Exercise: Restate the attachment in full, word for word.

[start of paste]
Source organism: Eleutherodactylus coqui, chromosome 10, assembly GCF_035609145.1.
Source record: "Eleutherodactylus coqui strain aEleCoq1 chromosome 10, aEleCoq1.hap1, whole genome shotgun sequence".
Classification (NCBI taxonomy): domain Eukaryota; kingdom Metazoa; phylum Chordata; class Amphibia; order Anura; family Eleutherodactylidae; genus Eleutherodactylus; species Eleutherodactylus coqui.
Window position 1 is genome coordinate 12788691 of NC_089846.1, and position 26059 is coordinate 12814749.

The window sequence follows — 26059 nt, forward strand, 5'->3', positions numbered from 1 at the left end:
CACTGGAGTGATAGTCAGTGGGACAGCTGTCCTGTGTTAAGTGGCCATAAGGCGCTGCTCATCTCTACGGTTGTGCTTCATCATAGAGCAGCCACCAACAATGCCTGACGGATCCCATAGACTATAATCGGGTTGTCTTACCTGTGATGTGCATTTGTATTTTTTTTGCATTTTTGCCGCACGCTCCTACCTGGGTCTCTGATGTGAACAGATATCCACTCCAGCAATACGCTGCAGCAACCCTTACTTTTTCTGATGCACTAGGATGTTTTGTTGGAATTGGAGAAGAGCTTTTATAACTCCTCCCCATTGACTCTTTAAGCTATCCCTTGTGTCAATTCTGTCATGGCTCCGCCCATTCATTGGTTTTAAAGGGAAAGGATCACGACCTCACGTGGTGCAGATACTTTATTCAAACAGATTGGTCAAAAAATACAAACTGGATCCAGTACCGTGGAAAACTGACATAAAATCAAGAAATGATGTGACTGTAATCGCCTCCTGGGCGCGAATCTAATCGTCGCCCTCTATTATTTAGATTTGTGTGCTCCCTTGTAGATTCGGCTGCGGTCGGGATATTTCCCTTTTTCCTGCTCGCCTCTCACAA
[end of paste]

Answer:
Source organism: Eleutherodactylus coqui, chromosome 10, assembly GCF_035609145.1.
Source record: "Eleutherodactylus coqui strain aEleCoq1 chromosome 10, aEleCoq1.hap1, whole genome shotgun sequence".
Classification (NCBI taxonomy): domain Eukaryota; kingdom Metazoa; phylum Chordata; class Amphibia; order Anura; family Eleutherodactylidae; genus Eleutherodactylus; species Eleutherodactylus coqui.
Window position 1 is genome coordinate 12788691 of NC_089846.1, and position 26059 is coordinate 12814749.

The window sequence follows — 26059 nt, forward strand, 5'->3', positions numbered from 1 at the left end:
CACTGGAGTGATAGTCAGTGGGACAGCTGTCCTGTGTTAAGTGGCCATAAGGCGCTGCTCATCTCTACGGTTGTGCTTCATCATAGAGCAGCCACCAACAATGCCTGACGGATCCCATAGACTATAATCGGGTTGTCTTACCTGTGATGTGCATTTGTATTTTTTTTGCATTTTTGCCGCACGCTCCTACCTGGGTCTCTGATGTGAACAGATATCCACTCCAGCAATACGCTGCAGCAACCCTTACTTTTTCTGATGCACTAGGATGTTTTGTTGGAATTGGAGAAGAGCTTTTATAACTCCTCCCCATTGACTCTTTAAGCTATCCCTTGTGTCAATTCTGTCATGGCTCCGCCCATTCATTGGTTTTAAAGGGAAAGGATCACGACCTCACGTGGTGCAGATACTTTATTCAAACAGATTGGTCAAAAAATACAAACTGGATCCAGTACCGTGGAAAACTGACATAAAATCAAGAAATGATGTGACTGTAATCGCCTCCTGGGCGCGAATCTAATCGTCGCCCTCTATTATTTAGATTTGTGTGCTCCCTTGTAGATTCGGCTGCGGTCGGGATATTTCCCTTTTTCCTGCTCGCCTCTCACAA